Sunday, September 16, 2012

Why Cloth Diapers? Part Three: Health

The third main reason that parents tend to choose cloth is one that wasn't really a consideration for me, so I didn't know quite as much cold hard data about the subject until I began researching this post. Regardless, there are parents out there who swear up and down that the first reason they considered cloth was out of sheer necessity for their baby's health.

3. Health

It may not have ever occurred to you (as it really didn't to me) that health considerations could be a factor in choosing cloth or disposables, but it seems to be true. Parents of babies with extra-sensitive skin report reduced diaper rash with cloth in mild cases, and in some cases-- such as the founder of Dearest Diapers-- the baby might have serious skin conditions, like eczema or dermatitis, that nothing will help until the switch is made to cloth.

Why is this? Well, let's stop for a moment to consider the materials we're talking about. Cloth diapers typically have a layer of cotton, bamboo, or hemp (or blends thereof) up against baby's skin. Disposables may have paper or a layer of cotton so thin that it feels papery-- not terribly soft, if you ask me.

On top of that, disposables are often touted as being more absorbent than cloth-- and while this may be true, it's not necessarily an advantage. Because the diaper is more disposable, parents tend to wait longer in between changes, which means that baby is sitting in a diaper containing urine for longer. Even though the diaper absorbs the moisture, the ammonia remains on baby's skin and is another factor that can cause diaper rash or exacerbate other skin conditions, as are the bacteria that begins to form as soon as baby wets or soils the diaper. If left long enough, these can compromise the skin enough to risk serious infection.

So we have to consider chemical exposure-- not something you want to have to worry about for your baby! The majority of disposable diapers involve a number of chemicals in their manufacture. This includes the bleaching of paper pulp, which in turn produces dioxins, which are considered an environmental pollutant by the WHO:
Dioxins are highly toxic and can cause reproductive and developmental problems, damage the immune system, interfere with hormones and also cause cancer. [...] Short-term exposure of humans to high levels of dioxins may result in skin lesions, such as chloracne and patchy darkening of the skin, and altered liver function. Long-term exposure is linked to impairment of the immune system, the developing nervous system, the endocrine system and reproductive functions. 
 Are the levels of dioxins in disposable diapers enough to cause these problems in babies? It's hard to know for sure, though I personally don't care to risk it. It's true that there are unbleached disposable diapers out there, such as Seventh Generation, but they tend to be more expensive than their bleached counterparts, and of course, both are more expensive than cloth diapers in the long run.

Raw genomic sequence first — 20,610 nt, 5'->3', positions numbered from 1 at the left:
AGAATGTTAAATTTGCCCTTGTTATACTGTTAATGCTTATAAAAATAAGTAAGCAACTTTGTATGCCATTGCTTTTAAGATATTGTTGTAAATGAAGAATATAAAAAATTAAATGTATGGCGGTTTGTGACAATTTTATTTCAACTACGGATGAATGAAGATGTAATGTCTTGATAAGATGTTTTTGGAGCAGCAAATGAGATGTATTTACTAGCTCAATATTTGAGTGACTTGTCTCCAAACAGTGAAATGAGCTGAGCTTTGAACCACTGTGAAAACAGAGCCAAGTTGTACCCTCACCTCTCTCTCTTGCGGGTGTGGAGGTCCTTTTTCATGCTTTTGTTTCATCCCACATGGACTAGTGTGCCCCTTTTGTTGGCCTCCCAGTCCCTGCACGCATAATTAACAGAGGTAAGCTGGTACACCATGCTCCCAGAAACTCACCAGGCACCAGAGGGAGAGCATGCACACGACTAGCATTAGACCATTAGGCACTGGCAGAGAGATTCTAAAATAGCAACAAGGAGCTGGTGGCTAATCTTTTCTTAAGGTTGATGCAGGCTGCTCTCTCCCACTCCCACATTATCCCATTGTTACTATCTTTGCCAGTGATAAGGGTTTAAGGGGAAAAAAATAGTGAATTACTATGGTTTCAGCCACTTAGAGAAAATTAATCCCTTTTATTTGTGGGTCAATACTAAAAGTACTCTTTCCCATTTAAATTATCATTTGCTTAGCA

Consider, too, exactly why those disposables are so absorbent: a little something called sodium polyacrylate. This is the absorbent, granular polymer found inside disposables, that is capable of absorbing as much as 200-300 times its mass in liquid. You can often see the little gel "crystals" on a baby's skin when changing him out of a wet disposable. The problem here is that sodium polyacrylate can have an overly drying effect on baby's skin, leading to further diaper rash. It's also worth nothing that sodium polyacrylate was once included in tampons, but was removed from them in 1985 following links to toxic shock syndrome (TSS). No cases of TSS have been reported stemming from babies wearing disposable diapers (most likely due to the fact that the diapers are worn externally, while tampons are used internally) but again, it's still not something I'd really like to have against my baby's skin.

In addition, disposable diapers often incorporate dyes, fragrances, and plastics-- none of which I really want on my baby's most sensitive area. At least one study even links these things to an increased risk of asthma.

In the interest of fairness, let's look at the other side of the health question: do cloth diapers have any of these health concerns, or other ones? From the materials standpoint, the only concern I can think of would be the possibility of pesticides in non-organic cotton. However, the processing of cotton into fabric removes any pesticide residues.

It's true that poorly laundered cloth diapers can have a build-up of bacteria and ammonia which can lead to skin irritations for baby; it's also true that leaving a baby too long in a cloth diaper (just like with disposables) can lead to diaper rash. The bottom line is, if you change your baby as often as you should, and know how to wash your diapers, the incidence of skin irritations for cloth-diapered babies should be much lower.

So what's the takeaway? There are those who say that disposables are not worse for a baby's skin and health than cloth-- that the dioxin levels are negligible, that sodium polyacrylate has been proven non-irritating and safe, and so on. In my personal opinion, as with any case of a product with added chemicals vs a product without them, I prefer to err on the side of caution. Especially when it concerns my only son!

Disclosure: This post contains affiliate links.

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